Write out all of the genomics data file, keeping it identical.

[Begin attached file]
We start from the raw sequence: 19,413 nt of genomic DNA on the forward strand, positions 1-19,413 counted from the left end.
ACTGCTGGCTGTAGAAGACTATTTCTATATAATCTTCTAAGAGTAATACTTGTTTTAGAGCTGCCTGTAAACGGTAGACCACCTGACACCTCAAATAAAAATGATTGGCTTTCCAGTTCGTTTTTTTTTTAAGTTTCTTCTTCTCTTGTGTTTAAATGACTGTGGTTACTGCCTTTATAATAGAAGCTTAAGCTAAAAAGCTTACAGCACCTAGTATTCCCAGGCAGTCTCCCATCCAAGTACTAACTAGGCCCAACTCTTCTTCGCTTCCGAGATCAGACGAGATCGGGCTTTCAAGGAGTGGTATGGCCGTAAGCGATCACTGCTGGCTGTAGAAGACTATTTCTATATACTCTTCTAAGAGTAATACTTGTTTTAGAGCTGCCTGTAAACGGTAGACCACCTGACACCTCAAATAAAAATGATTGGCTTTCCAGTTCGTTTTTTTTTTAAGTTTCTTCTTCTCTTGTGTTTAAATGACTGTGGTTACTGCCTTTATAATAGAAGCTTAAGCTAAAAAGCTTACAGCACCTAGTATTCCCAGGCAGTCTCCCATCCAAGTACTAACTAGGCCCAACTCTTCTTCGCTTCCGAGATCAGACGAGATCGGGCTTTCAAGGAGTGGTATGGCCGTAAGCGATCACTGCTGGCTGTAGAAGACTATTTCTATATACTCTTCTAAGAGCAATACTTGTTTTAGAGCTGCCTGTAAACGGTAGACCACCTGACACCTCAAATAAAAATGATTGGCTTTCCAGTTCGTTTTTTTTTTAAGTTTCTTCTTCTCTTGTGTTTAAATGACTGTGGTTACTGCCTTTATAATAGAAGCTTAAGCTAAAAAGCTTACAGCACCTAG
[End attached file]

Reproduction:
We start from the raw sequence: 19,413 nt of genomic DNA on the forward strand, positions 1-19,413 counted from the left end.
ACTGCTGGCTGTAGAAGACTATTTCTATATAATCTTCTAAGAGTAATACTTGTTTTAGAGCTGCCTGTAAACGGTAGACCACCTGACACCTCAAATAAAAATGATTGGCTTTCCAGTTCGTTTTTTTTTTAAGTTTCTTCTTCTCTTGTGTTTAAATGACTGTGGTTACTGCCTTTATAATAGAAGCTTAAGCTAAAAAGCTTACAGCACCTAGTATTCCCAGGCAGTCTCCCATCCAAGTACTAACTAGGCCCAACTCTTCTTCGCTTCCGAGATCAGACGAGATCGGGCTTTCAAGGAGTGGTATGGCCGTAAGCGATCACTGCTGGCTGTAGAAGACTATTTCTATATACTCTTCTAAGAGTAATACTTGTTTTAGAGCTGCCTGTAAACGGTAGACCACCTGACACCTCAAATAAAAATGATTGGCTTTCCAGTTCGTTTTTTTTTTAAGTTTCTTCTTCTCTTGTGTTTAAATGACTGTGGTTACTGCCTTTATAATAGAAGCTTAAGCTAAAAAGCTTACAGCACCTAGTATTCCCAGGCAGTCTCCCATCCAAGTACTAACTAGGCCCAACTCTTCTTCGCTTCCGAGATCAGACGAGATCGGGCTTTCAAGGAGTGGTATGGCCGTAAGCGATCACTGCTGGCTGTAGAAGACTATTTCTATATACTCTTCTAAGAGCAATACTTGTTTTAGAGCTGCCTGTAAACGGTAGACCACCTGACACCTCAAATAAAAATGATTGGCTTTCCAGTTCGTTTTTTTTTTAAGTTTCTTCTTCTCTTGTGTTTAAATGACTGTGGTTACTGCCTTTATAATAGAAGCTTAAGCTAAAAAGCTTACAGCACCTAG